Career Highlights:

- Won the 2007 California Juvenile Challenge with Cantwait

- Won the 2007 Los Al Invitational with Strength In Numbers

- Won the 2007 PCQHRA Fut with Ancient Ruler

     Cesar De Alba, 23, has been riding regularly at Los Alamitos for the past month and has become a regular fixture in the winner's circle.  Through Saturday, Aug. 13, he had won eight races in 33 starts, including a double on Aug. 13.

      "I've just been here for the past month," De Alba said.  "I'm doing alright and getting to ride some nice horses.  So I'm hoping to stick around awhile."


     Yet although De Alba has just started riding full-time at Los Alamitos Race Course, he has a history at the track.


     "My first ever win came here," he said.


     In only his second race as a professional jockey, De Alba piloted a Thoroughbred named Brite Jaz to win a 4 1/2-furlong, $3,200 claiming race by a neck on Jan. 12, 2002.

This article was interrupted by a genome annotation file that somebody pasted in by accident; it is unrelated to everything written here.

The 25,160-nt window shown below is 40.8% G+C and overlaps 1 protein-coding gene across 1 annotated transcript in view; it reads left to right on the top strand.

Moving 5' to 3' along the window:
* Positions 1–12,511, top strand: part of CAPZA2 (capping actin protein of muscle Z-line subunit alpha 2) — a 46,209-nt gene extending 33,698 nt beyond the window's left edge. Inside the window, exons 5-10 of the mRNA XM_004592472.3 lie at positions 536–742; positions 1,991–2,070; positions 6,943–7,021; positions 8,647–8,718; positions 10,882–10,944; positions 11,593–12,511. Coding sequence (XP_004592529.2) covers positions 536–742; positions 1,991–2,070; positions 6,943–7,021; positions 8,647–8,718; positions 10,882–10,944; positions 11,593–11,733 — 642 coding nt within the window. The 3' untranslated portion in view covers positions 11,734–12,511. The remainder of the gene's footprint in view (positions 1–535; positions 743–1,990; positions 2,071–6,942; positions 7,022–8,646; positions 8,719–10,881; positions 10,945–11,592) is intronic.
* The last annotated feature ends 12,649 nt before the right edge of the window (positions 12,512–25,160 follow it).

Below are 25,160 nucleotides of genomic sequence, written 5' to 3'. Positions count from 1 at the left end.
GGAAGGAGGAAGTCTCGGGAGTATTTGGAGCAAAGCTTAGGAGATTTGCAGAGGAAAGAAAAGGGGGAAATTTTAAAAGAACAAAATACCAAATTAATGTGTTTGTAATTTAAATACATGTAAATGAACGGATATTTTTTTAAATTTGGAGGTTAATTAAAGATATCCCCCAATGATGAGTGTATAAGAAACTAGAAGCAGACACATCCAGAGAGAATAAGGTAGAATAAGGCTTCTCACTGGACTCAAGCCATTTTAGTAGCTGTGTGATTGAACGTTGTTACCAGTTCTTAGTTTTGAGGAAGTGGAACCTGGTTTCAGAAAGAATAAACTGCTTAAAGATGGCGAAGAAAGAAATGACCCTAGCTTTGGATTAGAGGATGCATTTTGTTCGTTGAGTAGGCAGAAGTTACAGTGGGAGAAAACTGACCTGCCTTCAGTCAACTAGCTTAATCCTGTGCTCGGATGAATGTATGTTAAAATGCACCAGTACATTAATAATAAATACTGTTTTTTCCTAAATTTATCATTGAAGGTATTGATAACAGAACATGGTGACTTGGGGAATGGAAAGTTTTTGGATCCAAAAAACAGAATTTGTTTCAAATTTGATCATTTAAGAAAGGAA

The jockey also has some strong family ties at Los Alamitos, as his uncle is Eddie Garcia, the second all-time winningest jockey at Los Alamitos Race Course. De Alba is originally from Guadalajara, Mexico, and moved to the United States when he was six years old.  Growing up in Valley Center in north San Diego County, De Alba's father introduced him to riding horses.

     "Ever since I was a little kid I've liked it," he said.  "I would watch my uncle (at Los Alamitos) and jockeys like Laffit Pincay, Bill Shoemaker and Eddie Delahoussaye."


     While Garcia, whose sister is De Alba's mother, made a name for himself as a Quarter Horse jockey, De Alba has focused on riding Thoroughbreds.  He rode his first race four years ago at Hollywood Park for trainer Bob Hess, Jr.  He says his greatest thrill came when winning a $100,000, 1 1/2-mile stakes wire-to-wire as an apprentice at Philadelphia Park.  Now he is creating a niche for himself riding Thoroughbreds at Los Alamitos Race Course, though he did have a Quarter Horse winner last week.


     But despite his successes, De Alba is well grounded.  In the same race where he won aboard the Thoroughbred Hotforteacher in the meet's second fastest 4 1/2-furlong time of :50.56 seconds, fellow jockey Maggie Carter hit the ground in a spill. The first thing he did when he returned to the jockey's room was to find Carter to ask if she was alright.


     "Everybody tells me to stay humble and learn from other riders," he said.  "I just want to be as successful as I can be and hope I can do this for as long as I know how."